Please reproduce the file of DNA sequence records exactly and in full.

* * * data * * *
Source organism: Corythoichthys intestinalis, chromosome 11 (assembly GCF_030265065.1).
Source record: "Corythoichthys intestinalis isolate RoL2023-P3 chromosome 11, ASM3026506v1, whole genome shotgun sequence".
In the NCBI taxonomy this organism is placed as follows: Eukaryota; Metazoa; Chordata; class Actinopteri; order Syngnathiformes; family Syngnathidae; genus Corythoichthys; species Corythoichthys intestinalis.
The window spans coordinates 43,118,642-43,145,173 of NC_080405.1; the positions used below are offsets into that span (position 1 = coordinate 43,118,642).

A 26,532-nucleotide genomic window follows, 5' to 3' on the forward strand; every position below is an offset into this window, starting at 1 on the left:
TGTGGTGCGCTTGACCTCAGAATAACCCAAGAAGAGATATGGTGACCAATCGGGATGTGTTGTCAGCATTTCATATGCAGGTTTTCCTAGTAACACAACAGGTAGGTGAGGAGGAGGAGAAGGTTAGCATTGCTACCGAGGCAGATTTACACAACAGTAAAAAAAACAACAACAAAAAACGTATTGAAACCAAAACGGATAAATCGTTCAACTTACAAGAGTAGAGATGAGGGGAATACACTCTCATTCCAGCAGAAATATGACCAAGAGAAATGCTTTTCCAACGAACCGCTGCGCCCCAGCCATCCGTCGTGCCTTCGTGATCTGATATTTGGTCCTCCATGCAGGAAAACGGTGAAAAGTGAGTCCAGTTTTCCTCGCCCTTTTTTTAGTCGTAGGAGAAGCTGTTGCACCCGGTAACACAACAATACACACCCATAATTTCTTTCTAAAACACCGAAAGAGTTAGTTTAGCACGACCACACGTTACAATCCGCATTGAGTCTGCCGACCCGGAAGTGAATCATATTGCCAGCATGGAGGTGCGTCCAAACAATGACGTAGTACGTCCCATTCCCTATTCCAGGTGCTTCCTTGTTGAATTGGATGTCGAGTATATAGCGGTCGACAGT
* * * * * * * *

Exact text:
Source organism: Corythoichthys intestinalis, chromosome 11 (assembly GCF_030265065.1).
Source record: "Corythoichthys intestinalis isolate RoL2023-P3 chromosome 11, ASM3026506v1, whole genome shotgun sequence".
In the NCBI taxonomy this organism is placed as follows: Eukaryota; Metazoa; Chordata; class Actinopteri; order Syngnathiformes; family Syngnathidae; genus Corythoichthys; species Corythoichthys intestinalis.
The window spans coordinates 43,118,642-43,145,173 of NC_080405.1; the positions used below are offsets into that span (position 1 = coordinate 43,118,642).

A 26,532-nucleotide genomic window follows, 5' to 3' on the forward strand; every position below is an offset into this window, starting at 1 on the left:
TGTGGTGCGCTTGACCTCAGAATAACCCAAGAAGAGATATGGTGACCAATCGGGATGTGTTGTCAGCATTTCATATGCAGGTTTTCCTAGTAACACAACAGGTAGGTGAGGAGGAGGAGAAGGTTAGCATTGCTACCGAGGCAGATTTACACAACAGTAAAAAAAACAACAACAAAAAACGTATTGAAACCAAAACGGATAAATCGTTCAACTTACAAGAGTAGAGATGAGGGGAATACACTCTCATTCCAGCAGAAATATGACCAAGAGAAATGCTTTTCCAACGAACCGCTGCGCCCCAGCCATCCGTCGTGCCTTCGTGATCTGATATTTGGTCCTCCATGCAGGAAAACGGTGAAAAGTGAGTCCAGTTTTCCTCGCCCTTTTTTTAGTCGTAGGAGAAGCTGTTGCACCCGGTAACACAACAATACACACCCATAATTTCTTTCTAAAACACCGAAAGAGTTAGTTTAGCACGACCACACGTTACAATCCGCATTGAGTCTGCCGACCCGGAAGTGAATCATATTGCCAGCATGGAGGTGCGTCCAAACAATGACGTAGTACGTCCCATTCCCTATTCCAGGTGCTTCCTTGTTGAATTGGATGTCGAGTATATAGCGGTCGACAGT